Trust in games

When did I start trusting computer games? It was only recently. I still have to remind myself ever so often to go with the flow and trust the game is neither trying to to trip me over, nor break and leave me stuck at the worst possible time. I do not have to scour every single room early on for every last piece of ammunition and health, nor should I be saving before turning every single corner. On the whole, games are actually made to be played and enjoyed, rather than be sadistic sinks of time and joy.

On the other side of this distrust was a certain aspect of game breaking. If I collect more things, move more carefully and conserve the maximum amount of resources, will it make my path easier? Indeed, the final battle is made easier if you have a game's worth of power-ups to throw into it. On the other hand, moving through everything else at a snail's pace, trying to use nothing but the weak weapon with infinite ammunition whenever possible, might just make the journey both more boring, and also a lot longer.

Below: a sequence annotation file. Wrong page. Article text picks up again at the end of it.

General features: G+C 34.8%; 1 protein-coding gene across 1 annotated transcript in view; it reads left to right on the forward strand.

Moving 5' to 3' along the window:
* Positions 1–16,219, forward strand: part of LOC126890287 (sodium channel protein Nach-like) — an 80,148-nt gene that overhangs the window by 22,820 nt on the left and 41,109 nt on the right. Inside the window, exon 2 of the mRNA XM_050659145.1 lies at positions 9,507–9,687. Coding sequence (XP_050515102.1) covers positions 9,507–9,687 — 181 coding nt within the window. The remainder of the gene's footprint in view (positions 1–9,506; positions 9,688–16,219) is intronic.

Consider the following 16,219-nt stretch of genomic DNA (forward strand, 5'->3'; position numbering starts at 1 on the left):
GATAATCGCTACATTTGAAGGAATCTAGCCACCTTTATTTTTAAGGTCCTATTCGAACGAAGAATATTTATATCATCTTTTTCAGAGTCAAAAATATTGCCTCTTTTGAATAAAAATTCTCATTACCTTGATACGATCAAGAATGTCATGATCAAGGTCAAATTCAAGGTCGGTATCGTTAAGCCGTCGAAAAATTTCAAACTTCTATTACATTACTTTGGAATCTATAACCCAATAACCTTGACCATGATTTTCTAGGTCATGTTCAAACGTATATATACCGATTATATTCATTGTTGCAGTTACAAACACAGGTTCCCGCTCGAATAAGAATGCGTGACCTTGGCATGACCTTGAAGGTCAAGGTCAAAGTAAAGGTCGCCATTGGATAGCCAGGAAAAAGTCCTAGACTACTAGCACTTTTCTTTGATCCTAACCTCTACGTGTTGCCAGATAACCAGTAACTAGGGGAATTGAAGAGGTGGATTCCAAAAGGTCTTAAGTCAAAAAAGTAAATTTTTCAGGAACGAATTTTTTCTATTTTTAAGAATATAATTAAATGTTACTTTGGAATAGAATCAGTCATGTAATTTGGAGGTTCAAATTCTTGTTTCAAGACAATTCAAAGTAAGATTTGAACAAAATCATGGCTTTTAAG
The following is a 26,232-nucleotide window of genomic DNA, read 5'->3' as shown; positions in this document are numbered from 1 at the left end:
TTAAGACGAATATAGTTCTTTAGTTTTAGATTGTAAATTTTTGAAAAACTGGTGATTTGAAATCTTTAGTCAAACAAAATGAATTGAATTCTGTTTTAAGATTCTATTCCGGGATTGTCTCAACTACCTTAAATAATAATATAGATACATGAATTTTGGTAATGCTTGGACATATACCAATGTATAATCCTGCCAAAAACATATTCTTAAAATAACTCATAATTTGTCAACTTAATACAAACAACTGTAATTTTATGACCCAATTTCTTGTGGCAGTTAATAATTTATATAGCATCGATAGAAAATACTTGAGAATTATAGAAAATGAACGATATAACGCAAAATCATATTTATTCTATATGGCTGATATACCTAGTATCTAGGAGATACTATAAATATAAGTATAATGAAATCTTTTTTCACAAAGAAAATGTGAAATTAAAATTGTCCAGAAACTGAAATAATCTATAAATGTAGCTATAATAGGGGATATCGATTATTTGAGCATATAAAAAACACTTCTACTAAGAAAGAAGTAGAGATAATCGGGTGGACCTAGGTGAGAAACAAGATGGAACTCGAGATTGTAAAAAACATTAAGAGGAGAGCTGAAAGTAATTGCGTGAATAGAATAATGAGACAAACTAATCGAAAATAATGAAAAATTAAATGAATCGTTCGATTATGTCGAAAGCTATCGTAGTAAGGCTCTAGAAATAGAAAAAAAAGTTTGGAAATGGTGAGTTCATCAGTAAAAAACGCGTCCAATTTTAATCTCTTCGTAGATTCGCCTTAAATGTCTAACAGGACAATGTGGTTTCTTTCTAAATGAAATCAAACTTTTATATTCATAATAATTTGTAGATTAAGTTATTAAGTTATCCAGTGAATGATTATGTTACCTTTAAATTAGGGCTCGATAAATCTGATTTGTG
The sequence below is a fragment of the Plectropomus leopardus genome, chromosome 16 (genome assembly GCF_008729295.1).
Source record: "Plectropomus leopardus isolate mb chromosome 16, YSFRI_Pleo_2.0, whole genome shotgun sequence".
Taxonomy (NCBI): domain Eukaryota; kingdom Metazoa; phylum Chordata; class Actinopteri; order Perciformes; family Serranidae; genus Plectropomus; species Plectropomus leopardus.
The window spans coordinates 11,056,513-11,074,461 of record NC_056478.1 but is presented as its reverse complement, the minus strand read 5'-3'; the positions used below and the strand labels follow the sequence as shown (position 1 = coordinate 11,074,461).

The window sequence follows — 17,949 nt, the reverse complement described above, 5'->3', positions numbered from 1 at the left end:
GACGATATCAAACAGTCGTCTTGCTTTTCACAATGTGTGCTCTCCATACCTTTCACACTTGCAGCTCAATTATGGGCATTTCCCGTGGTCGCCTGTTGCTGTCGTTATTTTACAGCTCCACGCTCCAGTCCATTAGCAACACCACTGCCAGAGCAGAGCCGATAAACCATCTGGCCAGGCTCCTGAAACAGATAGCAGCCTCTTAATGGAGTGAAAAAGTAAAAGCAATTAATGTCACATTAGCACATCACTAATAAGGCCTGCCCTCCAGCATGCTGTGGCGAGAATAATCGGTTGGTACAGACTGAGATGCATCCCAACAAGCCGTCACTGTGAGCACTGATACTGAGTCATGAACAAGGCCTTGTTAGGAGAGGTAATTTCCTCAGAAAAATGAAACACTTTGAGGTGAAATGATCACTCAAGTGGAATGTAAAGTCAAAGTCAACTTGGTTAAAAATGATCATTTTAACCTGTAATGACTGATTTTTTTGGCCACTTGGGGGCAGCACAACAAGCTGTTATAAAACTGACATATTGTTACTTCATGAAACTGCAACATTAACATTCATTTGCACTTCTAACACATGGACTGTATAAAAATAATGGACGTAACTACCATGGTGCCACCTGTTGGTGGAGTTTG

Endings, by the way, are the worst part. I have to work really hard to not expect the rug to be completely pulled from underneath everything the game has taught me with some kind of difficult rule-changing (and possibly timed, I hate timers) challenge.

Kind of makes me wonder what kind of trauma caused me to go down this path? Was it simply the unforgiving nature of old games?

Whatever the causes, I did start to shake the distrust along the way. I think multiplayer games helped a bit, with their chaotic nature and short sessions there was no far-off goal to conserve for. Last night, I started on Bioshock (#lasttotheparty) and clearly noticed how little I worried about my resource gathering. I picked up what I saw, used my abilities and trusted more resources would come along. I also dared to keep moving, trusting the game to not punish me randomly, trusting its indications of what to do were actually … trustworthy.

Bioshock, wind and rain against the window, lights off, headphones on … Not a bad way to experience it.